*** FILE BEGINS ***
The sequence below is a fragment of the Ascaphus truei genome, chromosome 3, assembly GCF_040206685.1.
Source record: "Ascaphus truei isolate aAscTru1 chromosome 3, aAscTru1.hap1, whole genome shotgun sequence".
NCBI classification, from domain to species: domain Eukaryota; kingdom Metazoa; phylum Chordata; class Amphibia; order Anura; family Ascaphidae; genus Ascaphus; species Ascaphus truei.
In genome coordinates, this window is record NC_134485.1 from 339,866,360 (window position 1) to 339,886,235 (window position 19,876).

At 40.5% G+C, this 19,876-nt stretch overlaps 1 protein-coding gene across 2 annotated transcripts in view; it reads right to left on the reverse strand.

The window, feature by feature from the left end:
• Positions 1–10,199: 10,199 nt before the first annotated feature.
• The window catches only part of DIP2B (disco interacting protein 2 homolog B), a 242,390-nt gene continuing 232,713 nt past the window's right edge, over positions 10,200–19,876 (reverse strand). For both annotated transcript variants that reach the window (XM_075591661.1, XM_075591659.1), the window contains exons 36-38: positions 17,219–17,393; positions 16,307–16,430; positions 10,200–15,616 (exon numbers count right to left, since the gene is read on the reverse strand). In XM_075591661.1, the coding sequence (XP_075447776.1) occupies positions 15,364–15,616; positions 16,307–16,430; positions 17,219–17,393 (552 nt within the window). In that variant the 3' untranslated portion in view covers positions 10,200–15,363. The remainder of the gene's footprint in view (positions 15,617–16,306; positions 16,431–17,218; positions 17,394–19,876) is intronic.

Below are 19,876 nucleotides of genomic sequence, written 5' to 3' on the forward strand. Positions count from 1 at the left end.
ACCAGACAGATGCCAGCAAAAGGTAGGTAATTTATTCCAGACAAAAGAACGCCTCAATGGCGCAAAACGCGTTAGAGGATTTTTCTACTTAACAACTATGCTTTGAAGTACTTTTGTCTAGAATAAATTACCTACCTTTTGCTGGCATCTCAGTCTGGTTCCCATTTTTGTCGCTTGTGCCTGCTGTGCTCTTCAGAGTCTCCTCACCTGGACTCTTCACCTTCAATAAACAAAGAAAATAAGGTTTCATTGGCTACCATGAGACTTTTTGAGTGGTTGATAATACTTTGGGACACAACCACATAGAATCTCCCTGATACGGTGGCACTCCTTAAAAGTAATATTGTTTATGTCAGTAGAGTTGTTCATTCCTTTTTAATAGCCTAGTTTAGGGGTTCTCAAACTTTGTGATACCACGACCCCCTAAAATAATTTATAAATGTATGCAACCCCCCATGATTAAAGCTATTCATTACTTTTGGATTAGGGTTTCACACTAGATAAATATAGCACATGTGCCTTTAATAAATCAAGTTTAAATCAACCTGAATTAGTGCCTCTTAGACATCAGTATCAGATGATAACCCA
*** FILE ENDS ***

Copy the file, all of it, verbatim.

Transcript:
The sequence below is a fragment of the Ascaphus truei genome, chromosome 3, assembly GCF_040206685.1.
Source record: "Ascaphus truei isolate aAscTru1 chromosome 3, aAscTru1.hap1, whole genome shotgun sequence".
NCBI classification, from domain to species: domain Eukaryota; kingdom Metazoa; phylum Chordata; class Amphibia; order Anura; family Ascaphidae; genus Ascaphus; species Ascaphus truei.
In genome coordinates, this window is record NC_134485.1 from 339,866,360 (window position 1) to 339,886,235 (window position 19,876).

At 40.5% G+C, this 19,876-nt stretch overlaps 1 protein-coding gene across 2 annotated transcripts in view; it reads right to left on the reverse strand.

The window, feature by feature from the left end:
• Positions 1–10,199: 10,199 nt before the first annotated feature.
• The window catches only part of DIP2B (disco interacting protein 2 homolog B), a 242,390-nt gene continuing 232,713 nt past the window's right edge, over positions 10,200–19,876 (reverse strand). For both annotated transcript variants that reach the window (XM_075591661.1, XM_075591659.1), the window contains exons 36-38: positions 17,219–17,393; positions 16,307–16,430; positions 10,200–15,616 (exon numbers count right to left, since the gene is read on the reverse strand). In XM_075591661.1, the coding sequence (XP_075447776.1) occupies positions 15,364–15,616; positions 16,307–16,430; positions 17,219–17,393 (552 nt within the window). In that variant the 3' untranslated portion in view covers positions 10,200–15,363. The remainder of the gene's footprint in view (positions 15,617–16,306; positions 16,431–17,218; positions 17,394–19,876) is intronic.

Below are 19,876 nucleotides of genomic sequence, written 5' to 3' on the forward strand. Positions count from 1 at the left end.
ACCAGACAGATGCCAGCAAAAGGTAGGTAATTTATTCCAGACAAAAGAACGCCTCAATGGCGCAAAACGCGTTAGAGGATTTTTCTACTTAACAACTATGCTTTGAAGTACTTTTGTCTAGAATAAATTACCTACCTTTTGCTGGCATCTCAGTCTGGTTCCCATTTTTGTCGCTTGTGCCTGCTGTGCTCTTCAGAGTCTCCTCACCTGGACTCTTCACCTTCAATAAACAAAGAAAATAAGGTTTCATTGGCTACCATGAGACTTTTTGAGTGGTTGATAATACTTTGGGACACAACCACATAGAATCTCCCTGATACGGTGGCACTCCTTAAAAGTAATATTGTTTATGTCAGTAGAGTTGTTCATTCCTTTTTAATAGCCTAGTTTAGGGGTTCTCAAACTTTGTGATACCACGACCCCCTAAAATAATTTATAAATGTATGCAACCCCCCATGATTAAAGCTATTCATTACTTTTGGATTAGGGTTTCACACTAGATAAATATAGCACATGTGCCTTTAATAAATCAAGTTTAAATCAACCTGAATTAGTGCCTCTTAGACATCAGTATCAGATGATAACCCA